Five months ago, Sandra Ackland became one of the millions of British workers furloughed after lockdown started. Her income fell by £400 a month. But she was not too worried since she lived carefully within her means, had just started a new job as a sales executive, and had begun working from home before the pandemic, after moving from the suburbs of London to live by the coast in Camber Sands, East Sussex.
Then last month, after Chancellor Rishi Sunak moved to start easing state support for his job retention scheme, she was made redundant. So she went straight out and landed a job serving food and drinks five days a week in a local beach bar. She added another job as a housekeeper for holiday lettings. “I never thought for a minute that I’d be on minimum wage in a beach bar when only a year ago I was working in an office and earning £45,000,” she says.
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Ackland is the mother of a daughter with mental health problems and her teenage stepson has autism. She is 50 years old, a difficult age as dark economic storm clouds gather; huge job losses are announced almost daily and several key sectors, from entertainment to retail, are in meltdown. She isn’t downcast. Instead she spends any spare time setting up her own business, building a website and starting to sell personalised goods, already picking up some trade from former clients. “I just feel people my age have to be able to adapt to change,” she said. “Perhaps I am lucky that I can reinvent myself because I know some people struggle and become gloomy.”
Change can be hard to handle. It is especially challenging for older people, who have spent decades doing the same job, and have watched their firm and their future suddenly smashed by a disease that erupted in China. On a regular basis we hear of household names, from British Airways to Marks & Spencer, shedding vast numbers of staff, while below the radar thousands of small businesses and self-employed people are struggling for survival. We stand on the edge of economic catastrophe while confronting a pandemic that exposes gaping flaws in society even as it speeds up huge changes in the way we live and work.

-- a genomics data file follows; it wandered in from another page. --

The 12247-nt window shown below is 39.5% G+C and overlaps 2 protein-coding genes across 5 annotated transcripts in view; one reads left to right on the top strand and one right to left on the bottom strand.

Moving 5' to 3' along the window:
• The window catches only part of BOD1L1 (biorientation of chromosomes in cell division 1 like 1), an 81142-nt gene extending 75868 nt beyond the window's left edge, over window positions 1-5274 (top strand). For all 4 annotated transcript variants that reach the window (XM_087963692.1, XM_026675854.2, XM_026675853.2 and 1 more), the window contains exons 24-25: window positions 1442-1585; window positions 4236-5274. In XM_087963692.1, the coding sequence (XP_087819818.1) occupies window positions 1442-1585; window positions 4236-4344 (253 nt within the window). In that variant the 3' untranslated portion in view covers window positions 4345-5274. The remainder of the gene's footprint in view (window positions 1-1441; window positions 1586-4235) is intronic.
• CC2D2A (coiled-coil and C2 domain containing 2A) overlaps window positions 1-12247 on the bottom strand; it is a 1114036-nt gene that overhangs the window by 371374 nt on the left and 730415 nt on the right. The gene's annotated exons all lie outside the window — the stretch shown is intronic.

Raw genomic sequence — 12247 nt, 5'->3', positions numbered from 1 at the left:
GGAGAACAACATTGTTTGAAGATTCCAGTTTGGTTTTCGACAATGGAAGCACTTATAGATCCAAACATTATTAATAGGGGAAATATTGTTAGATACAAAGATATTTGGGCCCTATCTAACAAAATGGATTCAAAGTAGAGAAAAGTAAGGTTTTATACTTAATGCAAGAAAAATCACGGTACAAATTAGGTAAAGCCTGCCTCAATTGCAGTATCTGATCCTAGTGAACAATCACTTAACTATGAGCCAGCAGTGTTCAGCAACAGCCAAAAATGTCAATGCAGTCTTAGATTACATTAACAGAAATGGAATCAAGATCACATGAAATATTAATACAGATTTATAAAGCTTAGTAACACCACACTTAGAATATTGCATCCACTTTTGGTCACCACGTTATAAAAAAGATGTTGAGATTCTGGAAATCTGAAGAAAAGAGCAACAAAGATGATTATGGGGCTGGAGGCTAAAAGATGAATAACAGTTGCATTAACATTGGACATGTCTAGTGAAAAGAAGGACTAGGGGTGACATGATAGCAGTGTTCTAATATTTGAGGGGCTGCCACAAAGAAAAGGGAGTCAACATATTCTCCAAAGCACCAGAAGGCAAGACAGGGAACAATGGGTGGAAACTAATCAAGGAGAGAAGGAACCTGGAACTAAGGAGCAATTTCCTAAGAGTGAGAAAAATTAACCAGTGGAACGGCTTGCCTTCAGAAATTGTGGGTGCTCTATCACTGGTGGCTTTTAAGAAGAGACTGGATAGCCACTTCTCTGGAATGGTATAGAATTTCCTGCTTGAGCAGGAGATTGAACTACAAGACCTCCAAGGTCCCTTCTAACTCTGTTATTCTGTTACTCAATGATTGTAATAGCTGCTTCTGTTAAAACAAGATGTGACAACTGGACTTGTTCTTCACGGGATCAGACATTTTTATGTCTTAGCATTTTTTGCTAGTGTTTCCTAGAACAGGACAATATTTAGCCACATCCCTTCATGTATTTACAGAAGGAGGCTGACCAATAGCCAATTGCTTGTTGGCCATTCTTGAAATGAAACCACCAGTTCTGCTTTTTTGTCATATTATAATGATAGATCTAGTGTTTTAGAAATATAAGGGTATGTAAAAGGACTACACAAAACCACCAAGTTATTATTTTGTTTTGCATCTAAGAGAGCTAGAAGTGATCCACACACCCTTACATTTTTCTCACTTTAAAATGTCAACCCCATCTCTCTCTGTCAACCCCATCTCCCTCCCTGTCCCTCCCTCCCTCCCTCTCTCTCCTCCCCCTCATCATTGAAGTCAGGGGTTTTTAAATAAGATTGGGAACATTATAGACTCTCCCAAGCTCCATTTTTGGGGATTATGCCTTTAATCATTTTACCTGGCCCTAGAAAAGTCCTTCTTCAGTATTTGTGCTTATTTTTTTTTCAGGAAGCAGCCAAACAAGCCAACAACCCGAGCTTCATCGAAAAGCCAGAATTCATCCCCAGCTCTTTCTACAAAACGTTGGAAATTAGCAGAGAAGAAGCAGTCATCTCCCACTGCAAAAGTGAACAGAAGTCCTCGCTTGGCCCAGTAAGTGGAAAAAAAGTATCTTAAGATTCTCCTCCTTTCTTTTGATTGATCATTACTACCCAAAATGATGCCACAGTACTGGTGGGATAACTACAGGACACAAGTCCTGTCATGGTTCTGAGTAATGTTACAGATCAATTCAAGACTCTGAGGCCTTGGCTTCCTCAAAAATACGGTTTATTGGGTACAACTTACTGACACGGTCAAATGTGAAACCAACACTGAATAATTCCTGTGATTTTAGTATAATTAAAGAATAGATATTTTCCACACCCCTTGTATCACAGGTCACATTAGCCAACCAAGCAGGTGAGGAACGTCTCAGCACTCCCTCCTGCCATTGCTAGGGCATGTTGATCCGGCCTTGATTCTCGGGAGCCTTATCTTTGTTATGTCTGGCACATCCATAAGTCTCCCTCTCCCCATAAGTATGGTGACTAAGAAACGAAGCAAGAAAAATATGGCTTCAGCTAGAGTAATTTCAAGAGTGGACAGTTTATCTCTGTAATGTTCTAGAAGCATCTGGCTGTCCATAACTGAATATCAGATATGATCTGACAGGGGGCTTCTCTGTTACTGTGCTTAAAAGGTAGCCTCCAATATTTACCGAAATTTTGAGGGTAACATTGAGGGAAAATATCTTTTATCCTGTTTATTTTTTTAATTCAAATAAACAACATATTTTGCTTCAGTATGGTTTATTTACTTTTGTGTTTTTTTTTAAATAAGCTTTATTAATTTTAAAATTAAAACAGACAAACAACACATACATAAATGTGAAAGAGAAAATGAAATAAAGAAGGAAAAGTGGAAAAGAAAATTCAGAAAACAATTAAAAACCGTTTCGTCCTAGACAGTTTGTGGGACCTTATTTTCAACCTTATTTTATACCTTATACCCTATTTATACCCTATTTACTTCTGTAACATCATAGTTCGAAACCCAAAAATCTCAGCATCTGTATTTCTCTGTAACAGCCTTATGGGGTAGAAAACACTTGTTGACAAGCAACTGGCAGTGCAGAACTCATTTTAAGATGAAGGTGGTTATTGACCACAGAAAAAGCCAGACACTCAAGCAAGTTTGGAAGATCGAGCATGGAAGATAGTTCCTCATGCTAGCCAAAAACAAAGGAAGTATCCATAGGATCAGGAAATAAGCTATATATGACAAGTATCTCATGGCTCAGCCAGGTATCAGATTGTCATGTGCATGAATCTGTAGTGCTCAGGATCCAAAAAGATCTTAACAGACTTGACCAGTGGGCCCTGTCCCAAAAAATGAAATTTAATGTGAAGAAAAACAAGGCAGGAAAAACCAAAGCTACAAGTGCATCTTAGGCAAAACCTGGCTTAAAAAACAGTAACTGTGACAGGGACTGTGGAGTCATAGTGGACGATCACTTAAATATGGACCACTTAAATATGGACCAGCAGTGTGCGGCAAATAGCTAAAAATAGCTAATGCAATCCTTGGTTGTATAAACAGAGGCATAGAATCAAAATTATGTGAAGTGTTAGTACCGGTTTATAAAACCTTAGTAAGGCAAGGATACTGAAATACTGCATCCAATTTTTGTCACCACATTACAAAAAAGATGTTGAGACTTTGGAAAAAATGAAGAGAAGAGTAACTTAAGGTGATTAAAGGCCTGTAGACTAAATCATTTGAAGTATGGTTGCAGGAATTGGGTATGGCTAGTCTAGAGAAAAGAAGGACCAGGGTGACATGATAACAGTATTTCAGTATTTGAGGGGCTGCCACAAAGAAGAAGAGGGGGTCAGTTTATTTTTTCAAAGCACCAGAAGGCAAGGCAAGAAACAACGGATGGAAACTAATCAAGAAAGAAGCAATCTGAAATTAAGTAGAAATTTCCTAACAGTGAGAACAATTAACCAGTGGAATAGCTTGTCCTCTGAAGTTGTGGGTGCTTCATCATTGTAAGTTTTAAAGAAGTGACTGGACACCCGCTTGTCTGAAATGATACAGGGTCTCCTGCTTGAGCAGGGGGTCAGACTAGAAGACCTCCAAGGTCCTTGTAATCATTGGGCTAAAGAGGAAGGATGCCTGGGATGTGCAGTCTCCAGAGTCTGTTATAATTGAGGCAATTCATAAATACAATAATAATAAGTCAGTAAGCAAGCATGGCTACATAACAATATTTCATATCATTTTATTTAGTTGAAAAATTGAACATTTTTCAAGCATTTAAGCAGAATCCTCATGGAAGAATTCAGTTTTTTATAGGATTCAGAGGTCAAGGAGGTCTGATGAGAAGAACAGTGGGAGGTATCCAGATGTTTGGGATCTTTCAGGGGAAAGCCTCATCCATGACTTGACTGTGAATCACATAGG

There has, rightly, been considerable focus on younger generations hurt on several fronts by this crisis. But another chunk of society may, ultimately, suffer even more from these turbulent events. Some analysts fear those hardest hit could be older workers, the pandemic devastating their mental and physical health as well as their wealth. Many men and women in their 50s and early 60s may never hold down a permanent job again, tumbling into a financial hole that corrodes their sense of self-worth just as the state pension age goes up later this year.
Official data shows those hit hardest by pandemic are people at the start and end of the working age range. It raises issues at both ends of the labour market. Yet it also presents our rapidly-ageing society with a new problem. During Britain’s last period of swollen unemployment in the Thatcher era, it was simply accepted people in their sixties would retire, but now things are different.”The need to get people over 60 back into work has never been thought about before in a recession. It is a new thing for this country — but we can’t just shuffle them out of work,” says Emily Andrews, research manager at the Centre for Ageing Better.
Many people in their 50s will live for several more decades. Yet their statistics look grim. Even before pandemic — after years of job expansion — there were one million people aged between 50 and 64 thought to be “involuntarily jobless”. Citizens who have hit their half century also make up almost half the self-employed workforce, their numbers rising nearly two-thirds over the past decade — and this is the group least protected by Sunak’s interventions. Recent research by the Centre for Ageing Better and the Learning and Work Institute discovered the number of older workers on unemployment-related benefits has already nearly doubled due to the virus, rising from 304,000 in March to 588,000 in June, with another 400,000 predicted to lose their jobs when furloughing ends in the autumn.